hensive university with a focus on both undergraduate and graduate studies. The University’s Community of Research Excellence Development Opportunities (CREDO) initiative, a new grant program for researchers in the social sciences, humanities, fine arts, education and management, was established. The U of L’s allocation of Canada Research Chairs, nine, was met, and unique, issue-driven programs such as the Alberta Ingenuity Centre for Water Research were established. In 2008, the Alberta Water and Environmental Science Building (AWESB) opened, and in 2009, the U of L attracted foremost neuroscientist Dr. Bruce McNaughton and $20 million in funding to the CCBN, earning the inaugural Alberta Heritage Foundation for Medical Research Polaris Award. “The research side of our mandate has certainly grown tremendously and is as high a quality as you could find around the country and around the world,” says Cade, noting that the University has worked hard to maintain its foundation of providing a personal, supportive small-school approach. “We’ve done that while keeping our undergraduate and graduate programming very strong as well. If you don’t grow in terms of new programs and evolve your interests in other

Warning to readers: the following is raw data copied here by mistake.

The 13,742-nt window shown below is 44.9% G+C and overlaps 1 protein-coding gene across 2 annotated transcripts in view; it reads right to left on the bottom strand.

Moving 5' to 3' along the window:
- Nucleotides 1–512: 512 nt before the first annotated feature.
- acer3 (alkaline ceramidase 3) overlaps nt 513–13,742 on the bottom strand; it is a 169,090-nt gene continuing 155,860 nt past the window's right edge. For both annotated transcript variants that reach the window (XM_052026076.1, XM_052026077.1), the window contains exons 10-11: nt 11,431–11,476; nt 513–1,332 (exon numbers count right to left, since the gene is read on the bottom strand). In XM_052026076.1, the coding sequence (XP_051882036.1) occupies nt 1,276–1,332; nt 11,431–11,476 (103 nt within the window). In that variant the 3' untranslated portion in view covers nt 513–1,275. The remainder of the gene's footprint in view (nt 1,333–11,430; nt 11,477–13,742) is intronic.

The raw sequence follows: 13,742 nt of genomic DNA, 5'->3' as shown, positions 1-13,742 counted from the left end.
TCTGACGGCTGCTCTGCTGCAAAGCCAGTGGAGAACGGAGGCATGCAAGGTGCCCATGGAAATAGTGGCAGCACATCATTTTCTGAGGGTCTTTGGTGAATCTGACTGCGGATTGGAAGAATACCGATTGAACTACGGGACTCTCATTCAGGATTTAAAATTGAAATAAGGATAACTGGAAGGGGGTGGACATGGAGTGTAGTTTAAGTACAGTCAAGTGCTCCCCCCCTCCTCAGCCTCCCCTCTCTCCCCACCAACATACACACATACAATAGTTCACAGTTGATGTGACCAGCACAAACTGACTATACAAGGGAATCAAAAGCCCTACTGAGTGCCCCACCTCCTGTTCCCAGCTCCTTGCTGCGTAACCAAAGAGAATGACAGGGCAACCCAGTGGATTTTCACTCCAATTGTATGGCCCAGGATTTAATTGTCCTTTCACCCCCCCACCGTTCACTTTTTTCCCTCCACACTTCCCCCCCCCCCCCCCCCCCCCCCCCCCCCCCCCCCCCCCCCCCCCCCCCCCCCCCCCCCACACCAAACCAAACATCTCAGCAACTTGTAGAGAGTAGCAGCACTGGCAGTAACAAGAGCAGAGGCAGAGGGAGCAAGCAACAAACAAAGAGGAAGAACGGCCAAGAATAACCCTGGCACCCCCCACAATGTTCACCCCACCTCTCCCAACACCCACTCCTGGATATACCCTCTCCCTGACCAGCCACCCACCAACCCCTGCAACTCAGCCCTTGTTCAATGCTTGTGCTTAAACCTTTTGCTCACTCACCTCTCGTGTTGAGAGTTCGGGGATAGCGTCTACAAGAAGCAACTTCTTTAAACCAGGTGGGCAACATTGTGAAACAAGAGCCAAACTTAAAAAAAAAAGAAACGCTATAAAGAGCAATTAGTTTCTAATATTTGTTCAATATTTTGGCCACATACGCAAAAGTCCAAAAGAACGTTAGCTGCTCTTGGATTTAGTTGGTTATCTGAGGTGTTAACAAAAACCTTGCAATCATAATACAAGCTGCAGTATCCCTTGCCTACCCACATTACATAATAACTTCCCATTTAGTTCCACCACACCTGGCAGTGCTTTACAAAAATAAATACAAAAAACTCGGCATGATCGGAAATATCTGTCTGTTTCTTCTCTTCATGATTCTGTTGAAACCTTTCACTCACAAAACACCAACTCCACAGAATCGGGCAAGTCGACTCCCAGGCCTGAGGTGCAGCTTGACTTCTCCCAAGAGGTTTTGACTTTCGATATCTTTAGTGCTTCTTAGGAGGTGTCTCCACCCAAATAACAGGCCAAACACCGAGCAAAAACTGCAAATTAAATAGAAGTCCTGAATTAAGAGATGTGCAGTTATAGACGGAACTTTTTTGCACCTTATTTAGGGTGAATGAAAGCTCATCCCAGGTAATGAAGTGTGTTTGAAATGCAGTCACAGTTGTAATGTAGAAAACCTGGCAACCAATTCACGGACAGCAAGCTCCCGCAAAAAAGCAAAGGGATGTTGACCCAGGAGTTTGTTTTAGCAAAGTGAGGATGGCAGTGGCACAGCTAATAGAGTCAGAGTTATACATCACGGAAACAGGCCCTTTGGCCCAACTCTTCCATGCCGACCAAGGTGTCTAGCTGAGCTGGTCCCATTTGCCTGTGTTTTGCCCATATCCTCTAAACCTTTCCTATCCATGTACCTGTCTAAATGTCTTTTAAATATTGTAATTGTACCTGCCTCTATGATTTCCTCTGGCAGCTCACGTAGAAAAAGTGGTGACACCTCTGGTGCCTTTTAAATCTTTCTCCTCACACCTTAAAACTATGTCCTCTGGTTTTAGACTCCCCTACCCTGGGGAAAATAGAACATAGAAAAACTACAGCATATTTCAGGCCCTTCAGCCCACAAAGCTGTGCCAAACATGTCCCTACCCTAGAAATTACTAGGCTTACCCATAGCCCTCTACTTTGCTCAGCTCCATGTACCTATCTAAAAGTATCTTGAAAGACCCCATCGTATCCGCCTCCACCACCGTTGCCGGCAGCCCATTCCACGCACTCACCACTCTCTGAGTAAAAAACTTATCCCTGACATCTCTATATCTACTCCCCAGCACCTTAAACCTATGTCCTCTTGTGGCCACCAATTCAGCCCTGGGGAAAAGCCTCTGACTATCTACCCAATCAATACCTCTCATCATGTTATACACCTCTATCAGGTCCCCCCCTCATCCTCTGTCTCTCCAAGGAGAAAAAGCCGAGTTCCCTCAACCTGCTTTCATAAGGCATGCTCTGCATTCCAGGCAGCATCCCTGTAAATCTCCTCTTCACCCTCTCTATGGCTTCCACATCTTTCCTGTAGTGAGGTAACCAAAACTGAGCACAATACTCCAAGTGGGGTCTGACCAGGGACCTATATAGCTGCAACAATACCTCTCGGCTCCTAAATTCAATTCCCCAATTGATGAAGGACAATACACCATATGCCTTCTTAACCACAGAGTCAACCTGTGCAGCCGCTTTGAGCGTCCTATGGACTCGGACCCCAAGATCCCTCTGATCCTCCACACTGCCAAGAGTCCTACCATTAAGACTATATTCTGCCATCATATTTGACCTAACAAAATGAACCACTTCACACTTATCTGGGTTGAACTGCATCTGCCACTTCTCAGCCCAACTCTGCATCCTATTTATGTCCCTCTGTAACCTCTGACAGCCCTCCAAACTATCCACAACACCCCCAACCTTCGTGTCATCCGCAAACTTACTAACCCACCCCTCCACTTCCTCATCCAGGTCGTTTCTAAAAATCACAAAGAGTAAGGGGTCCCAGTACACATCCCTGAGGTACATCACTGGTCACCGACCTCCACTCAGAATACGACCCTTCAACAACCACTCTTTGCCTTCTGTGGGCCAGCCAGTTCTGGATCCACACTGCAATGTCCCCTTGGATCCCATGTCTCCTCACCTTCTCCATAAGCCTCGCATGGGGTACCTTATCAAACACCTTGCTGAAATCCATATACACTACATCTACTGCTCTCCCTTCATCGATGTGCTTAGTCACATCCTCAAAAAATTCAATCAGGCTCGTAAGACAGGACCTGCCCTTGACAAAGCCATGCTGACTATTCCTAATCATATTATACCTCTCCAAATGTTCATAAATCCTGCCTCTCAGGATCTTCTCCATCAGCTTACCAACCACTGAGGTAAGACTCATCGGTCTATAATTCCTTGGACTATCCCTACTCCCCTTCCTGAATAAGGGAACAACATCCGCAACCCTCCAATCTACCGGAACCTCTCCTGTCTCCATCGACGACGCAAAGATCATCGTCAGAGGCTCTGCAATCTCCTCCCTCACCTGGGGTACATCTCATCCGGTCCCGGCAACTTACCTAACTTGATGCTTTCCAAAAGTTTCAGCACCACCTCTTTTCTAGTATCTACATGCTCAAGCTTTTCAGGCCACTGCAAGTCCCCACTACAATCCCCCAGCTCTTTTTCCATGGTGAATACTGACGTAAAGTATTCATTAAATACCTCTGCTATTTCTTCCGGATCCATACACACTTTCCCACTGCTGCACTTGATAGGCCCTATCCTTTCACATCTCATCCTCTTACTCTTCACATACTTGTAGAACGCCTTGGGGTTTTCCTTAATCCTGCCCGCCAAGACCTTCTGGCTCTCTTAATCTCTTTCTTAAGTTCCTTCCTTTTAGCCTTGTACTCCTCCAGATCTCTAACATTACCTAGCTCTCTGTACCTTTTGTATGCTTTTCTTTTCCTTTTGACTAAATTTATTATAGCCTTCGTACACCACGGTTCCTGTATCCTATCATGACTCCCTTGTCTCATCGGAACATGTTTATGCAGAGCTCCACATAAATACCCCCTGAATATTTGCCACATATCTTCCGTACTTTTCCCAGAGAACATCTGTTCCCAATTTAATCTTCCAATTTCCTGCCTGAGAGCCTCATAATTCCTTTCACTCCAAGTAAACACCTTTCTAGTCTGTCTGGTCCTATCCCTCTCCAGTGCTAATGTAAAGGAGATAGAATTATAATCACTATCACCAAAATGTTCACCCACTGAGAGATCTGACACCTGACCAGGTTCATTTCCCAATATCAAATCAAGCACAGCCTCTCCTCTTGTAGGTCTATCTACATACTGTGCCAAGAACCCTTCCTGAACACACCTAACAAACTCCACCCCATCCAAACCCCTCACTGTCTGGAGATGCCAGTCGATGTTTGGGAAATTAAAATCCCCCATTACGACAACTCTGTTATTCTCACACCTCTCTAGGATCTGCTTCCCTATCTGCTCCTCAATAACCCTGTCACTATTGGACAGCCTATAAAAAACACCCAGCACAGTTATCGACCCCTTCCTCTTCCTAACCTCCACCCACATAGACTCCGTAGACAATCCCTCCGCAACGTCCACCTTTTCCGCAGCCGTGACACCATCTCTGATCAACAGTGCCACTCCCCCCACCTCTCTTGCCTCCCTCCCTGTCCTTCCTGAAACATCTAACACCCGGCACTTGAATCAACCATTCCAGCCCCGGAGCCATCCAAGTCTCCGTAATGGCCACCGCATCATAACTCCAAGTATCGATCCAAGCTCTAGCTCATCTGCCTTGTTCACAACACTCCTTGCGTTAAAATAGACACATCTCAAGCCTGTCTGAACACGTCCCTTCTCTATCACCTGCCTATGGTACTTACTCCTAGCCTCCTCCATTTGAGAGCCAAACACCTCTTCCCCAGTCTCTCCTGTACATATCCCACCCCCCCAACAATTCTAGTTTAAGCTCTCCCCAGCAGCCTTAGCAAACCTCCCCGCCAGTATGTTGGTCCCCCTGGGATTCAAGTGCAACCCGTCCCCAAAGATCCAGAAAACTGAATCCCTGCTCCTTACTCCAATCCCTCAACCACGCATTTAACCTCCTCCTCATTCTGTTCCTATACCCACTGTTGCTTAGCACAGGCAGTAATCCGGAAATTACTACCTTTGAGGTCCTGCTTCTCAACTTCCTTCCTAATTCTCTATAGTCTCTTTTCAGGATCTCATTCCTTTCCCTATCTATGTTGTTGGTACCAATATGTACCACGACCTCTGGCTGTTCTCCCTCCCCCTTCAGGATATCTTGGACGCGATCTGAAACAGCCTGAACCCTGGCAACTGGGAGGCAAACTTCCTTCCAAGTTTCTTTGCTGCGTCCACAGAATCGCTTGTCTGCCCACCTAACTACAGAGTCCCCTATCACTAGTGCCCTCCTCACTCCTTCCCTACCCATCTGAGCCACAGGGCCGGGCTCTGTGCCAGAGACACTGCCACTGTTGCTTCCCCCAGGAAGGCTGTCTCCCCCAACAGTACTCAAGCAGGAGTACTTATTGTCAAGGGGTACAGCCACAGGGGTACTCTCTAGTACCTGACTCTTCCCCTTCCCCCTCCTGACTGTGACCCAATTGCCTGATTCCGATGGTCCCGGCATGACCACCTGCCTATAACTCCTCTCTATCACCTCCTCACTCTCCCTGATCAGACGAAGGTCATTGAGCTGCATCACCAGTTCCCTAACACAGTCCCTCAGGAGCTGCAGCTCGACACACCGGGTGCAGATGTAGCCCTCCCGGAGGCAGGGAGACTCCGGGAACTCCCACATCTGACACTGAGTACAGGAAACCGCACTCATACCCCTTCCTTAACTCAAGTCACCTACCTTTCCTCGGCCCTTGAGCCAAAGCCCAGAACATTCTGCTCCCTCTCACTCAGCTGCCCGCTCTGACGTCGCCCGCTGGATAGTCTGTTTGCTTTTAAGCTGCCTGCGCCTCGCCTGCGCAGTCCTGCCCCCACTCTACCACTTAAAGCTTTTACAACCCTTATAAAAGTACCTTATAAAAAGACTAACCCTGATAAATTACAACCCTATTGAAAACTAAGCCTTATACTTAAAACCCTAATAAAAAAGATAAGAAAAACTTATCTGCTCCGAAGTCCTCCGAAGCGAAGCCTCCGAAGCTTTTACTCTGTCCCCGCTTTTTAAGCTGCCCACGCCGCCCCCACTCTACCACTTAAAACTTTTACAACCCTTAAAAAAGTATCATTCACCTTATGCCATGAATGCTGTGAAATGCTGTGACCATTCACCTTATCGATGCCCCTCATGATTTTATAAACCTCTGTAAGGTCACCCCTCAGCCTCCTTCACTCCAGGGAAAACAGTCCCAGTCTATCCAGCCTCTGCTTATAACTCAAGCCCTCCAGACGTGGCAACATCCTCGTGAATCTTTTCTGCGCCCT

degrees, you stagnate, and if you’re starting to stagnate by resting on your laurels, you’re in trouble.” Modestly, Cade is the first to admit that some of the University’s growth was a matter of being in the right place at the right time. While the U of L worked hard to create the community alliances necessary to open the new 1st Choice Savings Centre for Sport and Wellness in 2007, the Community Sports Stadium, a crown jewel for southern Alberta sport, was basically dropped on the University’s doorstep. “Clearly there were things that we went after and we got them, but there were things that came out of the blue. Serendipity is a wonderful thing,” says Cade. “We didn’t see the stadium coming, we didn’t know that was something the city would propose, but seizing the opportunity is a really important part of it; that’s something the University has done since its inception, seize opportunities.” With more than 8,000 students, a new home for the Faculties of Health Sciences and Management ready to open and a continually emerging research presence established, is Cade comfortable with how he is leaving the U of L?